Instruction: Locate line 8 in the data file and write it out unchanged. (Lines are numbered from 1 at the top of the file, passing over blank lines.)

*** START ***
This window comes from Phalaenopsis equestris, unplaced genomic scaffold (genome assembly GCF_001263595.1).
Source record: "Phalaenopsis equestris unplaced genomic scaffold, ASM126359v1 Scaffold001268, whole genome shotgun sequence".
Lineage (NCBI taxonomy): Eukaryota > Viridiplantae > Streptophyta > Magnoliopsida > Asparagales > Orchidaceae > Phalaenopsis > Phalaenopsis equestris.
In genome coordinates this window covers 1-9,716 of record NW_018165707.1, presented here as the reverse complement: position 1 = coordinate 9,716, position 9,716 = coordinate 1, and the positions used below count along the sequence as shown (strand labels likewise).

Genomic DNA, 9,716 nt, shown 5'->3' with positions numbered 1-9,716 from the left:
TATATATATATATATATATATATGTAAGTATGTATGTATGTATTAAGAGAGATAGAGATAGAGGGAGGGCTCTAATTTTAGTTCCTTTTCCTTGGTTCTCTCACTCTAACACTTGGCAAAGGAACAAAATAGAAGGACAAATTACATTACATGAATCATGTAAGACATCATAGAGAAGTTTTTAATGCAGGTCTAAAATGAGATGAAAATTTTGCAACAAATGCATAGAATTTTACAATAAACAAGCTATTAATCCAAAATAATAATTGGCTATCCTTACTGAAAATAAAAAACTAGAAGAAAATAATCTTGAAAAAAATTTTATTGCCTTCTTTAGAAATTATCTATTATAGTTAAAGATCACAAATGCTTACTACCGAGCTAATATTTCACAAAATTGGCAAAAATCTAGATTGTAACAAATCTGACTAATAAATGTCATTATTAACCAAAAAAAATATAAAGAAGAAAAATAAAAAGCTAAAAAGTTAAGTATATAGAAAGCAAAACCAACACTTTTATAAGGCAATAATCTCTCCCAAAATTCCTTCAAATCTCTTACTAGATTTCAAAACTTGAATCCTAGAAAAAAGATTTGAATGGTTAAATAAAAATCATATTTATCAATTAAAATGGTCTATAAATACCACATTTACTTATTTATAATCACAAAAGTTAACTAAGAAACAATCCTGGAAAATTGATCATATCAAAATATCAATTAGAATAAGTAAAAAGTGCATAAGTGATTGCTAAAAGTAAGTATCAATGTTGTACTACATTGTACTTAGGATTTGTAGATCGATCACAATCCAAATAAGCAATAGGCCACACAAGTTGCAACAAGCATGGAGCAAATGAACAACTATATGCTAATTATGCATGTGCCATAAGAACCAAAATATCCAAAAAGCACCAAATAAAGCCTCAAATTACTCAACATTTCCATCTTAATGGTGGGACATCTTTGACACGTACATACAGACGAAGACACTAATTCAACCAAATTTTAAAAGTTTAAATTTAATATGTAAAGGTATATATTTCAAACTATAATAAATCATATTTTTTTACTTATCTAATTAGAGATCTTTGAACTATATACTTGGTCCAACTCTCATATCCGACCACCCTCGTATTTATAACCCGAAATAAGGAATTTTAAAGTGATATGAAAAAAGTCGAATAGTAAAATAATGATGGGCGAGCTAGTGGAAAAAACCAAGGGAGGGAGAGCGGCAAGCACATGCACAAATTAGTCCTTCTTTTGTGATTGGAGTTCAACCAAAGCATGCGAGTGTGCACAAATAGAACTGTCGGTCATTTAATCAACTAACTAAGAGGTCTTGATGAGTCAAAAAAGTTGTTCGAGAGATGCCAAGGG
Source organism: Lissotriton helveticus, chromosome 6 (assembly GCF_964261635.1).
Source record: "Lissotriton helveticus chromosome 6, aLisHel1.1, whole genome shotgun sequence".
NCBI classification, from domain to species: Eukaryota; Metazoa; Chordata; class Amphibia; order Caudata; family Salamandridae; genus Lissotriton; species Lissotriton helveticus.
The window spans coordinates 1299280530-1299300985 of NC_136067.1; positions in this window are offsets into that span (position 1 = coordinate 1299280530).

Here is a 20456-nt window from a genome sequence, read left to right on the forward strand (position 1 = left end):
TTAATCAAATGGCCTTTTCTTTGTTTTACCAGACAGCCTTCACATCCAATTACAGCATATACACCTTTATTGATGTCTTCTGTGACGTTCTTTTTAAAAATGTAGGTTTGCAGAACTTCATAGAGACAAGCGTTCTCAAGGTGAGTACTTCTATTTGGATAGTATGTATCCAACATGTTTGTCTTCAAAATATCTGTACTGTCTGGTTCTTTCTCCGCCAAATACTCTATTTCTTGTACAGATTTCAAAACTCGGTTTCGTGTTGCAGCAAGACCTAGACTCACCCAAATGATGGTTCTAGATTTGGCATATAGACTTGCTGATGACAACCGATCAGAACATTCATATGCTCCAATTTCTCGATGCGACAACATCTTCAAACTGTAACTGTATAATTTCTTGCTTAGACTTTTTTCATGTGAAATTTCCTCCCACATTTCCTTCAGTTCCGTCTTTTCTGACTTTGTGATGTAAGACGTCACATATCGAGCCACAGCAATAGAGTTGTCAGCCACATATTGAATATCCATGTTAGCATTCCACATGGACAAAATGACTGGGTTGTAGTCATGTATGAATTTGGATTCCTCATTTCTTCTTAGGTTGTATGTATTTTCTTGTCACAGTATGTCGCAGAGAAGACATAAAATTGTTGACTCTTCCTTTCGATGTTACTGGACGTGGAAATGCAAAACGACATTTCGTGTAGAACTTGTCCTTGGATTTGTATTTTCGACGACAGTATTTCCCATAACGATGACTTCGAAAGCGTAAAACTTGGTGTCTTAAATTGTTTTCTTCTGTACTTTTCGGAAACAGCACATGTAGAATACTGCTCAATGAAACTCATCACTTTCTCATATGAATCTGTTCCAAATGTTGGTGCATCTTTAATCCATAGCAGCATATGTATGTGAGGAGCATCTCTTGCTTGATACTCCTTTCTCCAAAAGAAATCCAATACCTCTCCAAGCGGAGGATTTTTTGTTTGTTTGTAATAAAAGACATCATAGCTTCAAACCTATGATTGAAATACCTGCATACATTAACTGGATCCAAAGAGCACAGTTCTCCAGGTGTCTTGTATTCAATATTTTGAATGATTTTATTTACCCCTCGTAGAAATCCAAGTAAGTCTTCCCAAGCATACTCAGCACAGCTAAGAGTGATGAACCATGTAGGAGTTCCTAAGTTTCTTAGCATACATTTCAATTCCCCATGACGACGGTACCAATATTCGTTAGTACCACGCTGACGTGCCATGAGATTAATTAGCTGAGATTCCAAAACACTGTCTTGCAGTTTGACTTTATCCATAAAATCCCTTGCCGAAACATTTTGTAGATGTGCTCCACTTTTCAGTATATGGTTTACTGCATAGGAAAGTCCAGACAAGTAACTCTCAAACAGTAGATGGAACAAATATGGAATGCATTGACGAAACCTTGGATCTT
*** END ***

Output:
Source record: "Lissotriton helveticus chromosome 6, aLisHel1.1, whole genome shotgun sequence".